GOP candidates begin making their Vice-President lists.
I was thinking about this a couple of weeks ago. I would have liked to know early on who the candidates thought would be a good choice for VP. I didn't want a list that the candidates would be held to, just an idea of the people each candidate thought would make a good second-in-command. In some ways, that would tell us more about the candidates than their campaign speeches do.
What strengths do the VP choices have? (Telling us what the candidate thinks her/his areas of weakness are and whether they are aware of areas of weakness.) Or maybe they would just look for a VP that can get a different area of the country. Or a different demographic (women, younger people, more rural voters...).
In spite of thinking that I'd like to see the candidates' choices, I haven't given much thought to who I would like those choices to be. Nikki Haley has come out as being for anyone but Trump, but I think it would be very interesting to see if he could bring her around as his VP candidate.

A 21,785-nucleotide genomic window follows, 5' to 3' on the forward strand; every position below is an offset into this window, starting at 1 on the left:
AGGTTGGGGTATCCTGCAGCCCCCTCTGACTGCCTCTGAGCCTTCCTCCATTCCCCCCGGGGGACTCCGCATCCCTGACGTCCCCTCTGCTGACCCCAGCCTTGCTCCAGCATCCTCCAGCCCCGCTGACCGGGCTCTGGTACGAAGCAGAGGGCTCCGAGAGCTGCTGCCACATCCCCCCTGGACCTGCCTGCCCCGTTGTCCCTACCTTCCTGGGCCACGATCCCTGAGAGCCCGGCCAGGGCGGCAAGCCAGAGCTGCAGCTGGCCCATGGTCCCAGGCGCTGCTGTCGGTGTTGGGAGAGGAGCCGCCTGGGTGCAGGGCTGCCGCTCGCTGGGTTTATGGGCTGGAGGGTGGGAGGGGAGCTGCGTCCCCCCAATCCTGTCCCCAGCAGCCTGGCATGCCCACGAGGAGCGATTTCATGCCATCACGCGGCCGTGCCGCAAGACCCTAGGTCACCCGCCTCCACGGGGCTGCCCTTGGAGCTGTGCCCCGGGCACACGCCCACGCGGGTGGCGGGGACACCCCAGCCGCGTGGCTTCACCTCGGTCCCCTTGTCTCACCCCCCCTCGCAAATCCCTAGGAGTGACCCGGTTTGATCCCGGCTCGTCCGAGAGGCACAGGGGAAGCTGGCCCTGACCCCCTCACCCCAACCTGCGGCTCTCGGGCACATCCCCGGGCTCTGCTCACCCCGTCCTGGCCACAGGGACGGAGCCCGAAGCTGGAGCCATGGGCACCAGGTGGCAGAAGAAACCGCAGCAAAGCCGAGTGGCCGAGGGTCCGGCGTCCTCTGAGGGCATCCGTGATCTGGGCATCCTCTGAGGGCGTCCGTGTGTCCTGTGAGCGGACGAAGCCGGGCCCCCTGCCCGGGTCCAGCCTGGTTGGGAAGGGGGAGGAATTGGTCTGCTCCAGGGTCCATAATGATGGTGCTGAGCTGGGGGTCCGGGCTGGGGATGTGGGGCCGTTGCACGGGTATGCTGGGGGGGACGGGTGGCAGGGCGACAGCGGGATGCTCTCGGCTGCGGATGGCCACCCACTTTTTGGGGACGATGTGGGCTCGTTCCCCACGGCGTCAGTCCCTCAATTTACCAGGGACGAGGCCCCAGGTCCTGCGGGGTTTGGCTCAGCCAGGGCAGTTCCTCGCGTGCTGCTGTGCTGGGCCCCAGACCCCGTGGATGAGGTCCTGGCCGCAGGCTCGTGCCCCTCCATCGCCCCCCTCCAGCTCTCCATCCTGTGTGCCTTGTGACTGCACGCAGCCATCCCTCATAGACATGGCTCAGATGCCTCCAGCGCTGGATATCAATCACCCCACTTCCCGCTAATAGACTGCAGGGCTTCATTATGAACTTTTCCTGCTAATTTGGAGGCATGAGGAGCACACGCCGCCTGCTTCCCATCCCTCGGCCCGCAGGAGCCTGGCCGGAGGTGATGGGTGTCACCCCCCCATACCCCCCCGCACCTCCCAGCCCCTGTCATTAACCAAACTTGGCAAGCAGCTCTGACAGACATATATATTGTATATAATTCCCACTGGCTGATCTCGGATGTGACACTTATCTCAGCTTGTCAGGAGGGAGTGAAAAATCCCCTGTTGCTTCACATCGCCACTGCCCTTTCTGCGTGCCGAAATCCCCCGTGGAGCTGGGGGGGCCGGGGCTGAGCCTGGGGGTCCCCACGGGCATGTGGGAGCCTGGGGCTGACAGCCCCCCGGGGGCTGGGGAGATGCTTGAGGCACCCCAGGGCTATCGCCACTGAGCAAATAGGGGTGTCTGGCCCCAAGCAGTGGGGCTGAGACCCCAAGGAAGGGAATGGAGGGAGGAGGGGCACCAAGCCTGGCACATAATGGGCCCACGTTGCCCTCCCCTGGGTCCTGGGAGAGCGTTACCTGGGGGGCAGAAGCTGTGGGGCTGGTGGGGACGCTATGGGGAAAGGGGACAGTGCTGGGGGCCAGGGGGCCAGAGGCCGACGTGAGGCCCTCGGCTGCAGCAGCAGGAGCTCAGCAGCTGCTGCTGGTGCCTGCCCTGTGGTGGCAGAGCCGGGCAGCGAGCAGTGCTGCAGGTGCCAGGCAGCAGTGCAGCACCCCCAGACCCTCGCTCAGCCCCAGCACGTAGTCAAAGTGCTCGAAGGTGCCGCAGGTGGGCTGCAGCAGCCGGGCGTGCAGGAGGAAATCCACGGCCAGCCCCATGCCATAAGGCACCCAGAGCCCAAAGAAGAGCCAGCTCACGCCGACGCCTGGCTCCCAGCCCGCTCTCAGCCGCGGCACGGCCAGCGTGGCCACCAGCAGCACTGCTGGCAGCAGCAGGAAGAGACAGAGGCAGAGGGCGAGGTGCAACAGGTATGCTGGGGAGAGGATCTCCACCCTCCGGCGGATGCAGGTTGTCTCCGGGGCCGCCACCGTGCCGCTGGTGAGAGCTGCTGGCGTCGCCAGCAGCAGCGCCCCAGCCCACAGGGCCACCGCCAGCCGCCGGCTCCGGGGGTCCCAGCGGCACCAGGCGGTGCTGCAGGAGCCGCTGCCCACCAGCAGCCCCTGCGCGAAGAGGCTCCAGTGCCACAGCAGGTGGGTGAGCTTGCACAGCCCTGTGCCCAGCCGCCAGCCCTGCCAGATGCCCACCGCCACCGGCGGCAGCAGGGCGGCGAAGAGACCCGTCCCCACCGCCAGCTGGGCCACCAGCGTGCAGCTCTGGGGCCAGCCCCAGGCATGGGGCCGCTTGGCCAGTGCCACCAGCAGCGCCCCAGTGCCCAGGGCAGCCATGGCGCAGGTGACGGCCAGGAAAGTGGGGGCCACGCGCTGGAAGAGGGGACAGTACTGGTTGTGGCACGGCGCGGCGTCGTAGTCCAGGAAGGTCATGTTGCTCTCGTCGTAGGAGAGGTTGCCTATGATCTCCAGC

I think Hillary Clinton will go with a man - or maybe just anyone who isn't Elizabeth Warren - I think a popular (among liberals) female would be too threatening to her. Julian Castro is a likely pick. Clinton might pick him in the hopes that he would bring the Hispanic vote.
It's possible that the two final candidates would pick a running mate that had also been trying to become president - Trump picking Kasich, for example. I hope not. One of the reasons I think the VP selection is interesting is because we've seen so much of the presidential candidates that there doesn't seem to be anything new and exciting about them. A VP that isn't already in the running (or was in the running until recently) wouldn't bring the excitement that a new face would. Because Clinton has been around and in politics since forever, I think she needs that newness more than Trump does.